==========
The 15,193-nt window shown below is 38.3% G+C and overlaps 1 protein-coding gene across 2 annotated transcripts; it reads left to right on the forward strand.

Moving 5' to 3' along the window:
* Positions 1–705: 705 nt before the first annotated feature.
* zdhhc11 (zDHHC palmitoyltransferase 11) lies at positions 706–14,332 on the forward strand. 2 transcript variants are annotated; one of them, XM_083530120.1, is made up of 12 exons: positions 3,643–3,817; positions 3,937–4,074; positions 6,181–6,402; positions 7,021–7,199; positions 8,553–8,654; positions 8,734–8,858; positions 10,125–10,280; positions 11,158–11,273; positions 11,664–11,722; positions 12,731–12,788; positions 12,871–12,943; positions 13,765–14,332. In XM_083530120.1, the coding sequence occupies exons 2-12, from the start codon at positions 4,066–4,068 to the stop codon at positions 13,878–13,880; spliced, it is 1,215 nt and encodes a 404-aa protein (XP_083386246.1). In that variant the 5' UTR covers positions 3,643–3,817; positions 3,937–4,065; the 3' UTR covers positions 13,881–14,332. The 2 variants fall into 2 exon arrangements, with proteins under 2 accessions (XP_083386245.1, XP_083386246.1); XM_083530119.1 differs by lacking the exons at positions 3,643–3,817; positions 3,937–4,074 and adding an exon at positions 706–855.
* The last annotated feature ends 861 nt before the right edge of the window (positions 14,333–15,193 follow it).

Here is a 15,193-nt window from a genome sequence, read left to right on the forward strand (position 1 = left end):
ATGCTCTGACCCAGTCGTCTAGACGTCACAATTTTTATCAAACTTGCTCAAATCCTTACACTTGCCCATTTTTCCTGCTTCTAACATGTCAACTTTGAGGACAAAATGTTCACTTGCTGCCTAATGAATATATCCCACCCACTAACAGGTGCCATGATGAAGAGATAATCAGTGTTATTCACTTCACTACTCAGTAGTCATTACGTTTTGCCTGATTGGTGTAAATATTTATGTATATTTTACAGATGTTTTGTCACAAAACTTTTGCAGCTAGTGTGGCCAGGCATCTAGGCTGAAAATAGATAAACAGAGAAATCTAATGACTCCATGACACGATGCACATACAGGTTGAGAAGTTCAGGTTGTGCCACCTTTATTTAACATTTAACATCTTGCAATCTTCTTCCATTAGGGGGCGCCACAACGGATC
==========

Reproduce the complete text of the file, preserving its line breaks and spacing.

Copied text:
The 15,193-nt window shown below is 38.3% G+C and overlaps 1 protein-coding gene across 2 annotated transcripts; it reads left to right on the forward strand.

Moving 5' to 3' along the window:
* Positions 1–705: 705 nt before the first annotated feature.
* zdhhc11 (zDHHC palmitoyltransferase 11) lies at positions 706–14,332 on the forward strand. 2 transcript variants are annotated; one of them, XM_083530120.1, is made up of 12 exons: positions 3,643–3,817; positions 3,937–4,074; positions 6,181–6,402; positions 7,021–7,199; positions 8,553–8,654; positions 8,734–8,858; positions 10,125–10,280; positions 11,158–11,273; positions 11,664–11,722; positions 12,731–12,788; positions 12,871–12,943; positions 13,765–14,332. In XM_083530120.1, the coding sequence occupies exons 2-12, from the start codon at positions 4,066–4,068 to the stop codon at positions 13,878–13,880; spliced, it is 1,215 nt and encodes a 404-aa protein (XP_083386246.1). In that variant the 5' UTR covers positions 3,643–3,817; positions 3,937–4,065; the 3' UTR covers positions 13,881–14,332. The 2 variants fall into 2 exon arrangements, with proteins under 2 accessions (XP_083386245.1, XP_083386246.1); XM_083530119.1 differs by lacking the exons at positions 3,643–3,817; positions 3,937–4,074 and adding an exon at positions 706–855.
* The last annotated feature ends 861 nt before the right edge of the window (positions 14,333–15,193 follow it).

Here is a 15,193-nt window from a genome sequence, read left to right on the forward strand (position 1 = left end):
ATGCTCTGACCCAGTCGTCTAGACGTCACAATTTTTATCAAACTTGCTCAAATCCTTACACTTGCCCATTTTTCCTGCTTCTAACATGTCAACTTTGAGGACAAAATGTTCACTTGCTGCCTAATGAATATATCCCACCCACTAACAGGTGCCATGATGAAGAGATAATCAGTGTTATTCACTTCACTACTCAGTAGTCATTACGTTTTGCCTGATTGGTGTAAATATTTATGTATATTTTACAGATGTTTTGTCACAAAACTTTTGCAGCTAGTGTGGCCAGGCATCTAGGCTGAAAATAGATAAACAGAGAAATCTAATGACTCCATGACACGATGCACATACAGGTTGAGAAGTTCAGGTTGTGCCACCTTTATTTAACATTTAACATCTTGCAATCTTCTTCCATTAGGGGGCGCCACAACGGATC